During this Lent, 2017, we are tempted not just to keep our Lenten resolutions but to become more willing to follow God and Jesus.  There are so many obstacles in this world - addictions, anger, judgment, suffering, abandonment, sickness and loneliness - which prohibit us from seeing God and follow His Son, Jesus, wherever He leads us?  Have a great Lent!

Father Bill Burke
 CBHS Class of 1967

St. John Baptist de la Salle, pray for us
Live Jesus in our hearts, forever

SATURDAY - 3/4/2017

Saturday March 4
Luke 5:27-32

Jesus saw a tax collector named Levi sitting at the customs post.
He said to him, "Follow me."
And leaving everything behind, he got up and followed him.
Then Levi gave a great banquet for him in his house,
and a large crowd of tax collectors
and others were at table with them.
The Pharisees and their scribes complained to his disciples, saying,
"Why do you eat and drink with tax collectors and sinners?"
Jesus said to them in reply,
"Those who are healthy do not need a physician, but the sick do.
I have not come to call the righteous to repentance but sinners."


Jesus states, "I have not come to call the righteous to repentance but sinners." These words are so reassuring to me especially during the season of Lent. As we spend these forty days examining our lives and preparing ourselves for Jesus's death and resurrection, I always find myself lacking and not worthy of Jesus's sacrifice. Then the words of this Gospel remind me that Jesus came for people like me-imperfect sinners. He came to bring his love and compassion to us and show us that we are worthy of his love. He will forgive our sins and help us become more righteous if we only ask and follow him. This is the greatest news-to know that Jesus loves us unconditionally even though we have faults-He sees the good in us and wants to lead us to righteousness with Him. 

Lindsey Haaga Neuman
CBHS Faculty

FRIDAY - 3/3/2017

Friday, March 3
Isaiah 58:1-9A

Thus says the Lord GOD:
Cry out full-throated and unsparingly,
lift up your voice like a trumpet blast; 
Tell my people their wickedness,
and the house of Jacob their sins. 
They seek me day after day,
and desire to know my ways,
Like a nation that has done what is just
and not abandoned the law of their God;
They ask me to declare what is due them,
pleased to gain access to God.
"Why do we fast, and you do not see it?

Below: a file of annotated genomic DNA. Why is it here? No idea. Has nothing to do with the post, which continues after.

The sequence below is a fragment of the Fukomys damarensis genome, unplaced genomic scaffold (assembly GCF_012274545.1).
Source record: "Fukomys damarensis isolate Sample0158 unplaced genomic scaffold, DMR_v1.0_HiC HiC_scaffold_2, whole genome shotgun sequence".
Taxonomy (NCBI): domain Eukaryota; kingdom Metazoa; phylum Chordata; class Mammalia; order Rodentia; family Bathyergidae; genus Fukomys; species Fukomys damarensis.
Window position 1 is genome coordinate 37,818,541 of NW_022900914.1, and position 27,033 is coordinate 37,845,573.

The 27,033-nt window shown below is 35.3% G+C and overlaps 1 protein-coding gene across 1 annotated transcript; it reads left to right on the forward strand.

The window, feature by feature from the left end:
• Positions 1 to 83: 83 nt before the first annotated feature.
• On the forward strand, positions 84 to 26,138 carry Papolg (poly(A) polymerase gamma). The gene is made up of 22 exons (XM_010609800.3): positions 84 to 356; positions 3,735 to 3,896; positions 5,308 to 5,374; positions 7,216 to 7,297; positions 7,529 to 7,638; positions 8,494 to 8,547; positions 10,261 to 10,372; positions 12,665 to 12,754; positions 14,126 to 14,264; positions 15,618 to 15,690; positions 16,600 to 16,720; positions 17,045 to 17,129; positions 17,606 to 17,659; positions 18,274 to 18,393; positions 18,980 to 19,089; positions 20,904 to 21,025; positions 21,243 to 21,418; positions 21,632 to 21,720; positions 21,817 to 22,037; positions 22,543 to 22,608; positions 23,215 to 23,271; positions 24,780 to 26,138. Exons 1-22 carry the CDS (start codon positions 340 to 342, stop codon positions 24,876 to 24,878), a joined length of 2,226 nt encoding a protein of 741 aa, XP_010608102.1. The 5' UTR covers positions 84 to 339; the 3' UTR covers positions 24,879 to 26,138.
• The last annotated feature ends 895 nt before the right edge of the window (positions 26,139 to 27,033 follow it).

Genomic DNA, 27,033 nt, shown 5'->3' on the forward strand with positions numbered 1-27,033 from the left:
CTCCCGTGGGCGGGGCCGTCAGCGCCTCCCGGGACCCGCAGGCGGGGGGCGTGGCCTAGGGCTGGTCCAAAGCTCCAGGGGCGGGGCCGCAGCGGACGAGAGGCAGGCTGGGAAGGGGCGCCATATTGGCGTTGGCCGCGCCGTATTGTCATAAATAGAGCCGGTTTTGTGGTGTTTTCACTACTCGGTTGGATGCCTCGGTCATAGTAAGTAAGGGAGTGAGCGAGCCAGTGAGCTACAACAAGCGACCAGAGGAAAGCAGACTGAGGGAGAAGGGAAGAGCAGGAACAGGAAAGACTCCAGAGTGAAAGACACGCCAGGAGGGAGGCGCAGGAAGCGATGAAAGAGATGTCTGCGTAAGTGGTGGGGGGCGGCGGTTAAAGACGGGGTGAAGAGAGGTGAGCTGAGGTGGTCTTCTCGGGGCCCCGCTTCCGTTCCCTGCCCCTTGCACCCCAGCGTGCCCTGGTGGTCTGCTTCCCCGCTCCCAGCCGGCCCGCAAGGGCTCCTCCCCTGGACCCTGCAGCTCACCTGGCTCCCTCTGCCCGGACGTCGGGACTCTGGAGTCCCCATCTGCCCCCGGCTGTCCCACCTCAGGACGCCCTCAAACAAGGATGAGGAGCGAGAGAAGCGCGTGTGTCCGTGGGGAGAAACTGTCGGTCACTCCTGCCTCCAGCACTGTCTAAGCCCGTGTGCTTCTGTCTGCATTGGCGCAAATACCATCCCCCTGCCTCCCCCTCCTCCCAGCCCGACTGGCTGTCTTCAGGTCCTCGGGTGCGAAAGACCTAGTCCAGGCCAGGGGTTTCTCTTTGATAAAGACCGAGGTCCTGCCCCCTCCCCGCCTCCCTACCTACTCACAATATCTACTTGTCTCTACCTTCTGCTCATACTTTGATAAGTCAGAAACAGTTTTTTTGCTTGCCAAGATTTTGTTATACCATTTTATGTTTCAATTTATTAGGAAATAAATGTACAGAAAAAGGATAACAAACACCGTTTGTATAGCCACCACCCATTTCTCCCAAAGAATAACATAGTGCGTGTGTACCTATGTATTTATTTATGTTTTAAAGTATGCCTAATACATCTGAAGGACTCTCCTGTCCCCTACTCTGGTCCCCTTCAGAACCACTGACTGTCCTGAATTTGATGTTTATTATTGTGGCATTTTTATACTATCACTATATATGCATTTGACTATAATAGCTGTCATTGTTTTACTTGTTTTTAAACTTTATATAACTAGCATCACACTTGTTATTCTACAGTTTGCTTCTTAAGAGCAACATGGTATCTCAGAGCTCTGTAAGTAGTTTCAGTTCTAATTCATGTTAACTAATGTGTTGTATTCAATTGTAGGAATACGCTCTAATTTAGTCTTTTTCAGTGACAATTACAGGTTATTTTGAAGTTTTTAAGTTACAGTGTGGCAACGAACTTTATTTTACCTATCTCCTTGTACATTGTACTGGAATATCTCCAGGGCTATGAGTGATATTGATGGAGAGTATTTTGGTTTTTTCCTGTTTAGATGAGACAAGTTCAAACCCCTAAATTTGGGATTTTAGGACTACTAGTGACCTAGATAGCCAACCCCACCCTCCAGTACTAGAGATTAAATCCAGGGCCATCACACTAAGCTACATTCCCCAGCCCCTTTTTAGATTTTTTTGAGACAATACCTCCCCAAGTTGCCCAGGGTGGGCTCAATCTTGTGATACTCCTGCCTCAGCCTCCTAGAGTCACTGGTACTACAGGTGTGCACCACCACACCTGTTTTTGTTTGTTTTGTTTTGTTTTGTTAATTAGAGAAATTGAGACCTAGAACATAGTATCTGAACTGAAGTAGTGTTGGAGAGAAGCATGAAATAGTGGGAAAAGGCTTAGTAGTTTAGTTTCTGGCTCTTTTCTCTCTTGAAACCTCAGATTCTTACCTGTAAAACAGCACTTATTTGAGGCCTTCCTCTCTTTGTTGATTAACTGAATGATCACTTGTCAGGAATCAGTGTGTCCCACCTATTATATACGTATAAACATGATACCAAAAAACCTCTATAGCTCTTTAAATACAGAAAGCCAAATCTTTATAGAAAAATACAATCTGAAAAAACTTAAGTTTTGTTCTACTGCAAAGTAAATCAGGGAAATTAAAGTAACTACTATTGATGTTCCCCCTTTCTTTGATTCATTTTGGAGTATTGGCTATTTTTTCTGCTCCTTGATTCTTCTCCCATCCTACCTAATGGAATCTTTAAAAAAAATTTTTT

afflict ourselves, and you take no note of it?"
Lo, on your fast day you carry out your own pursuits,
and drive all your laborers.
Yes, your fast ends in quarreling and fighting,
striking with wicked claw.
Would that today you might fast
so as to make your voice heard on high!
Is this the manner of fasting I wish,
of keeping a day of penance:
That a man bow his head like a reed
and lie in sackcloth and ashes?
Do you call this a fast,
a day acceptable to the LORD?
This, rather, is the fasting that I wish:
releasing those bound unjustly,
untying the thongs of the yoke;
Setting free the oppressed,
breaking every yoke;
Sharing your bread with the hungry,
sheltering the oppressed and the homeless;
Clothing the naked when you see them,
and not turning your back on your own.
Then your light shall break forth like the dawn,
and your wound shall quickly be healed;
Your vindication shall go before you,
and the glory of the LORD shall be your rear guard.
Then you shall call, and the LORD will answer,
you shall cry for help, and he will say: Here I am!


Isaiah's prophetic words in today's Old Testament reading are a rich blessing to us as we begin our Lenten journey.  We learn the purpose of our fasting from God's perspective which should offer us great encouragement and an even deeper purpose in how we approach fasting.  Clearly, the end-game of fasting is not simply about self-denial or a demonstration of piety.  Rather, God speaks through Isaiah to stress that He intends for our fasting and sacrifice to result in a disposition of deep, intentional care for others - extending mercy, showing compassion, offering forgiveness, and providing for others' needs.  

Those types of actions are so important to our Christian mission and communion with God that the Church has formally defined them (Corporal and Spiritual Works of Mercy) and calls us to make them a hallmark of our spiritual journey.  While we would all agree with the importance of these charitable acts, it can often be difficult to change longstanding habits or interrupt the demands of our daily lives to put this into action.  This is where the purpose of self-denial and fasting becomes so powerful.  It enables us to intentionally create the space in our lives to recalibrate our passions and desires toward how we treat others and direct our actions. 

Christ's forty-day fast in the desert immediately preceded the inception of His public ministry to prepare Him for the selflessness that would be required to instruct His disciples, tirelessly preach and heal, and face an unfathomable Passion.  Similarly, making sacrifices enable us to form a holy disposition of heart and mind that directs how we approach others' needs.  What does this look like?  Maybe it's skipping a round of golf to help a neighbor with a home repair, taking a co-worker to lunch who is struggling with a project, or passing on happy-hour to go to adoration and pray for someone while in the midst of Christ's real presence.   Perhaps these are some things we could do a little more often this Lent.  In doing so, we unite ourselves to Christ's mission and "Light will break forth like the dawn, and your wound shall quickly be healed."
Aaron Ranson
 CBHS Class of 1997

THURSDAY - 3/2/2017

Thursday March 2
Luke 9:22-25

Jesus said to his disciples:
"The Son of Man must suffer greatly and be rejected
by the elders, the chief priests, and the scribes,
and be killed and on the third day be raised."